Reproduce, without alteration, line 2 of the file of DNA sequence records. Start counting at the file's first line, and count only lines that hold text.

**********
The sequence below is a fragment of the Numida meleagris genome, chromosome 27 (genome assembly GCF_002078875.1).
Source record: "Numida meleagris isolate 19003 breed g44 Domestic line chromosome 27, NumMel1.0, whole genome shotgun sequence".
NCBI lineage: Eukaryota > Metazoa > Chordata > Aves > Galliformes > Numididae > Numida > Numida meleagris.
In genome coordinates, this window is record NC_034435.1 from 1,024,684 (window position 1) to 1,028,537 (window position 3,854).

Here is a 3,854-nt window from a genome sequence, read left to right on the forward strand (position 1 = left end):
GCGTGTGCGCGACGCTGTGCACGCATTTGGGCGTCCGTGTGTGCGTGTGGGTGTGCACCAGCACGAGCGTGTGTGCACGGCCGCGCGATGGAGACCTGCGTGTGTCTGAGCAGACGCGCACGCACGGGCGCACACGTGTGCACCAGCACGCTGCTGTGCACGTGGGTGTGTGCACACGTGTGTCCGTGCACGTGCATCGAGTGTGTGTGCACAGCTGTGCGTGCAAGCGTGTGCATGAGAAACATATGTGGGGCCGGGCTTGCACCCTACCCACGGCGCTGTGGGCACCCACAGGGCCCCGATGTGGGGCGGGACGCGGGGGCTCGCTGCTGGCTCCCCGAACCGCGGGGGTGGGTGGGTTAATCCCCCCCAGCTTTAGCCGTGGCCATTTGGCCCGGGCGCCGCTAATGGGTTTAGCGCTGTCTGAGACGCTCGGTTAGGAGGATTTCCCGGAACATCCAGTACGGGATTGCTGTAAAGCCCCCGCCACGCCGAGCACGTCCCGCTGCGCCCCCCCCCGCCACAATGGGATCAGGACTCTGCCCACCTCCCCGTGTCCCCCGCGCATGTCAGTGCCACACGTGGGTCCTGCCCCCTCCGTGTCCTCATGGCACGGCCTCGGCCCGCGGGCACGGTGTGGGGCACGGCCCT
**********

Source record: "Numida meleagris isolate 19003 breed g44 Domestic line chromosome 27, NumMel1.0, whole genome shotgun sequence".